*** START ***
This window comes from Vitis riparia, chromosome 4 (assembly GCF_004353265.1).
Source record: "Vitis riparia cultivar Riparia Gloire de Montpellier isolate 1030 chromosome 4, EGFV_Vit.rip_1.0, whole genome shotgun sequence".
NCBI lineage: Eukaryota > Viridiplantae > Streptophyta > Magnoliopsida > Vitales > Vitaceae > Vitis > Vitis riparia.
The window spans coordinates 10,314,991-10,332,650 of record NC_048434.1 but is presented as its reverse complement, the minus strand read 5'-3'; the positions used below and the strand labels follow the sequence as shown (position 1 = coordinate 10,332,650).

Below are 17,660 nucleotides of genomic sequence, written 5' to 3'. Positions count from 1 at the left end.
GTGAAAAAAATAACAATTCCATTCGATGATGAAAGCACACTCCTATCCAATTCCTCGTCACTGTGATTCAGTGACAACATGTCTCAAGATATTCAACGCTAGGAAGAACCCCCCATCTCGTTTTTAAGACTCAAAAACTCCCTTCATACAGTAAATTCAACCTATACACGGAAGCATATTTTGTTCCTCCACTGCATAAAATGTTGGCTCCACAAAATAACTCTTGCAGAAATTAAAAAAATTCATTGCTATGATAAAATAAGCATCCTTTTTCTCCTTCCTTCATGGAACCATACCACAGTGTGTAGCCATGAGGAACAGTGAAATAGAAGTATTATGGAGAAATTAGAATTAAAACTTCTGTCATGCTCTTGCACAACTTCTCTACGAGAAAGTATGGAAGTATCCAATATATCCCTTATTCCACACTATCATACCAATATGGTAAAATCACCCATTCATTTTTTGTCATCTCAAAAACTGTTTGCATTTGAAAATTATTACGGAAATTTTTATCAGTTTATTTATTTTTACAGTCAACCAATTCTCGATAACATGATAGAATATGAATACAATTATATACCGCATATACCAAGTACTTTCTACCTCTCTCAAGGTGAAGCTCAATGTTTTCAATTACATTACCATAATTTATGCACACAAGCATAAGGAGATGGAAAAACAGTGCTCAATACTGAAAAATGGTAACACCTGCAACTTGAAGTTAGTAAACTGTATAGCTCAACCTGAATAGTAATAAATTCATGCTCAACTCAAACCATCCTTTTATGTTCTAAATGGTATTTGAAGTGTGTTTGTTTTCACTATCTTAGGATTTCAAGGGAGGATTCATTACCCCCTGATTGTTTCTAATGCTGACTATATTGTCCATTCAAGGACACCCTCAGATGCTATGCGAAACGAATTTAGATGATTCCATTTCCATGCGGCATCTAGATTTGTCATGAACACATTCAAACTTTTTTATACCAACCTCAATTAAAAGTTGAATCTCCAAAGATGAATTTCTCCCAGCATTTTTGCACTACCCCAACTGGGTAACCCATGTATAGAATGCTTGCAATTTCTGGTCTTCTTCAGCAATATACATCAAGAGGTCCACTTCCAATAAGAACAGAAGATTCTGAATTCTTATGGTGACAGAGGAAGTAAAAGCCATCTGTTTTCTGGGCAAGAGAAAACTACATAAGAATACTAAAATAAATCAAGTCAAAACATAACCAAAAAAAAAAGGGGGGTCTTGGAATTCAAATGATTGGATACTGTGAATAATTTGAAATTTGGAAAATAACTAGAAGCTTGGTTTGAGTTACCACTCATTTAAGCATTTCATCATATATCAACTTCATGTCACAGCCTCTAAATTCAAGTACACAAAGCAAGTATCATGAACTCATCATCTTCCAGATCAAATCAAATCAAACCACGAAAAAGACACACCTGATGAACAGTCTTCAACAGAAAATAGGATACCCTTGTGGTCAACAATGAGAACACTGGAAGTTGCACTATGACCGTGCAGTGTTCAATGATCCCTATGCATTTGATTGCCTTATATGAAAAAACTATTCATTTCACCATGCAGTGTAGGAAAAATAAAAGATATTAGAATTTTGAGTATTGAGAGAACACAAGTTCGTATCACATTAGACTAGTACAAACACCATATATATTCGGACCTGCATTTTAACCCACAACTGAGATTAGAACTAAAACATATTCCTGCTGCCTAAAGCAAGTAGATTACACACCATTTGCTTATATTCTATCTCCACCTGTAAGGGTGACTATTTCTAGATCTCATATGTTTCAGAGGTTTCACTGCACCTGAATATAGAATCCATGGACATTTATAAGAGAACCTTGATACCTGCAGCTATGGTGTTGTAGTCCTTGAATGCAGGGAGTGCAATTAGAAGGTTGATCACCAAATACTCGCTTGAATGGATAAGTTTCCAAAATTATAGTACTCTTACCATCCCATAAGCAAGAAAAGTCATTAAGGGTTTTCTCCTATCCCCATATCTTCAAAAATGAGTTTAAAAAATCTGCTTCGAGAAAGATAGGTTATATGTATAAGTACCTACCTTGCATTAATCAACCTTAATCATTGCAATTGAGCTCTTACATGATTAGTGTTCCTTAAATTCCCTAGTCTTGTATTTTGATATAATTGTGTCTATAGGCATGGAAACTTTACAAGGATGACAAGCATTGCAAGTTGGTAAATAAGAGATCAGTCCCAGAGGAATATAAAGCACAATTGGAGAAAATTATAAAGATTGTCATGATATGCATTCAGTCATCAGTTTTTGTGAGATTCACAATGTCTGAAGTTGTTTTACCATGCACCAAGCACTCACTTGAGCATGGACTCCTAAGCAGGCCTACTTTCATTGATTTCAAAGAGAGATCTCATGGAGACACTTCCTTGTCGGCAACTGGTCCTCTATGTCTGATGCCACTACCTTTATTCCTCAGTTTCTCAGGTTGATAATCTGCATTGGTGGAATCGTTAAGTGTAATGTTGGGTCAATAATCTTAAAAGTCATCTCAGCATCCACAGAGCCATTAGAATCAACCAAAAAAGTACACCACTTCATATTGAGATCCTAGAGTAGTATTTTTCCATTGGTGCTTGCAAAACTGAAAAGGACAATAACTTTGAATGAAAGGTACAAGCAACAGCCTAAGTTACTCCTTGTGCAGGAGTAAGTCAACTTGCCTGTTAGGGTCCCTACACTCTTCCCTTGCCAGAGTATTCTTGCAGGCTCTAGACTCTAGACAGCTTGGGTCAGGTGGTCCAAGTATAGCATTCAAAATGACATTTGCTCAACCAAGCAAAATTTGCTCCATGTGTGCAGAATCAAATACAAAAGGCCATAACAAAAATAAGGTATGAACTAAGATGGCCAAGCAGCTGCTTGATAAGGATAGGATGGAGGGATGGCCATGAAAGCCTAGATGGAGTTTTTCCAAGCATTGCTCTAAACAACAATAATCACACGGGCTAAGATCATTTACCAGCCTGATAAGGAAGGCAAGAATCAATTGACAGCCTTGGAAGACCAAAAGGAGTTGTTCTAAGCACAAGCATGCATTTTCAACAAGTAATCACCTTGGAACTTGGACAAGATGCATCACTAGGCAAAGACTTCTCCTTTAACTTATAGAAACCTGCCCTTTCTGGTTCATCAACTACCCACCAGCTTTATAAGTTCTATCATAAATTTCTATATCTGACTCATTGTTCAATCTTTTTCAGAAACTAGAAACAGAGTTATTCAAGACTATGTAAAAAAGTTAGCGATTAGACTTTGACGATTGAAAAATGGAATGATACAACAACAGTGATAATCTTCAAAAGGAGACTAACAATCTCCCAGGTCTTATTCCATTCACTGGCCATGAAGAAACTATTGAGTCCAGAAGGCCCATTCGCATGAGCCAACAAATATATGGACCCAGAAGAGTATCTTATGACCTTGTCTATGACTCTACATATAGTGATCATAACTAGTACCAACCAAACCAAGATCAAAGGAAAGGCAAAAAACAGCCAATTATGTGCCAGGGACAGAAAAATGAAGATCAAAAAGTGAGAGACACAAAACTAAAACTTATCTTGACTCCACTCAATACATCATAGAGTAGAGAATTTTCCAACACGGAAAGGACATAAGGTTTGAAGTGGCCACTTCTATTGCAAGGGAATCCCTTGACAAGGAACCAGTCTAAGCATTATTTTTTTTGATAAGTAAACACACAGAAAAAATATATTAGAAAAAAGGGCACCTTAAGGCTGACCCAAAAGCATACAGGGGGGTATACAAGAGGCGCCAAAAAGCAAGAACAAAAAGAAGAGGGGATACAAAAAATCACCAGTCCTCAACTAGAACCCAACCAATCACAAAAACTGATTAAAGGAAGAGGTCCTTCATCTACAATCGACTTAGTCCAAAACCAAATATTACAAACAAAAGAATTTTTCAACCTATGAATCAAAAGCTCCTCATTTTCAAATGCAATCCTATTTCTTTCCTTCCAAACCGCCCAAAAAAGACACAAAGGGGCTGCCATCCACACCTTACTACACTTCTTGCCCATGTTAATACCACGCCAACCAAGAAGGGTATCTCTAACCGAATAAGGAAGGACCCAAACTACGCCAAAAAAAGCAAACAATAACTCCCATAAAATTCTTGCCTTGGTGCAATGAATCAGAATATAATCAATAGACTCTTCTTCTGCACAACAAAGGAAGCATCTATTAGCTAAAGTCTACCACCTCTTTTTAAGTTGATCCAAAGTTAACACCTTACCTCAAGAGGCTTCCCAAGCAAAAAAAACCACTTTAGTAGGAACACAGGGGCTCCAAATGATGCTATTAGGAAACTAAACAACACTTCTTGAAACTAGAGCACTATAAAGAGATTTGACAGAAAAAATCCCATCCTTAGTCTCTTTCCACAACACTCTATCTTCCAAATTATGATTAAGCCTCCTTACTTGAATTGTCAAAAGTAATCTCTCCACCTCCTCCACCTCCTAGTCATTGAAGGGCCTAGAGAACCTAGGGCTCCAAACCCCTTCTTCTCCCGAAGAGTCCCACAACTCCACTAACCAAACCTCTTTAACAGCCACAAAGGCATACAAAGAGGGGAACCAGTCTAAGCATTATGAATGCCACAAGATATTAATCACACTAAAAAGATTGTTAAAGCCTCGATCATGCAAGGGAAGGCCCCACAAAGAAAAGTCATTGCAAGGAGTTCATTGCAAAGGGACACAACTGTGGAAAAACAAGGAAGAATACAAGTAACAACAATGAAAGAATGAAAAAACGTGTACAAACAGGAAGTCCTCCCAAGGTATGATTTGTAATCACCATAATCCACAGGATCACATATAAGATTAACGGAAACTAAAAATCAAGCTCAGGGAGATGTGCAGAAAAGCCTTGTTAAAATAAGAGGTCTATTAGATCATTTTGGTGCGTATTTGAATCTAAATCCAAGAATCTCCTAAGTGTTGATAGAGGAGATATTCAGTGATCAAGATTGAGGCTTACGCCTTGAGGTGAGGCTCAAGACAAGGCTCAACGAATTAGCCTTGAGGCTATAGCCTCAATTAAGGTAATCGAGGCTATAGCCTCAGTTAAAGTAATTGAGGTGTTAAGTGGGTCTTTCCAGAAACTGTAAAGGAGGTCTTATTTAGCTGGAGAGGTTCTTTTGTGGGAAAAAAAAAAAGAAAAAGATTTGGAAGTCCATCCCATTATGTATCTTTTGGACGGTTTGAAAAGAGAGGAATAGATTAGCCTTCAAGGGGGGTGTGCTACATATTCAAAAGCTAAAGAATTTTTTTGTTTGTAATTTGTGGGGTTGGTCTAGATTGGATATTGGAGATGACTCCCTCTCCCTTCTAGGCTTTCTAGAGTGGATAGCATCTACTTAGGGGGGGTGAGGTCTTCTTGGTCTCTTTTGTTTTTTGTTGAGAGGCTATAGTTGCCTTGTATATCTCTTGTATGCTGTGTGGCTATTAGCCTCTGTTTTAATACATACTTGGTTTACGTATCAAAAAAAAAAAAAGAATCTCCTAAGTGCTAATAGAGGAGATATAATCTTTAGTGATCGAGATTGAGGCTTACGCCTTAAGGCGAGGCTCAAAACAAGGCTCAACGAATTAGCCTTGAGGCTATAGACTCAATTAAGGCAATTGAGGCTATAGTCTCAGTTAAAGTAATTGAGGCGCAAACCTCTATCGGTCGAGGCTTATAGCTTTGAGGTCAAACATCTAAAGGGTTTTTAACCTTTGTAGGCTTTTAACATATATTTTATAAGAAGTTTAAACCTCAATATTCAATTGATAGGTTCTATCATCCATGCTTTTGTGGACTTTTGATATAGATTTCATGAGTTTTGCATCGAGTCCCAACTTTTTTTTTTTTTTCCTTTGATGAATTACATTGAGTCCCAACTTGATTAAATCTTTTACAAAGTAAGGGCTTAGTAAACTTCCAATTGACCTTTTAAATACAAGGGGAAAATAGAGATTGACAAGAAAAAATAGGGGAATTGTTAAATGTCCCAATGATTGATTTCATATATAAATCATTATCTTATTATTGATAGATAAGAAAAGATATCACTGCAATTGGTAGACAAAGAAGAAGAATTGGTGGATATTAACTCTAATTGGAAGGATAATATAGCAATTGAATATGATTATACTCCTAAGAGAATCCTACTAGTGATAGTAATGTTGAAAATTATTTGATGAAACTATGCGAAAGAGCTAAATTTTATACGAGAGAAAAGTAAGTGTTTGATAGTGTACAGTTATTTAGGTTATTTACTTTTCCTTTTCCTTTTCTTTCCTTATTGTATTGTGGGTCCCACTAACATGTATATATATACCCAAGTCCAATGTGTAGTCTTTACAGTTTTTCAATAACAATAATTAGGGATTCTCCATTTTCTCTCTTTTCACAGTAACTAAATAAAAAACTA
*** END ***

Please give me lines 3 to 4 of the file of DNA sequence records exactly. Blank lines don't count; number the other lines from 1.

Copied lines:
NCBI lineage: Eukaryota > Viridiplantae > Streptophyta > Magnoliopsida > Vitales > Vitaceae > Vitis > Vitis riparia.
The window spans coordinates 10,314,991-10,332,650 of record NC_048434.1 but is presented as its reverse complement, the minus strand read 5'-3'; the positions used below and the strand labels follow the sequence as shown (position 1 = coordinate 10,332,650).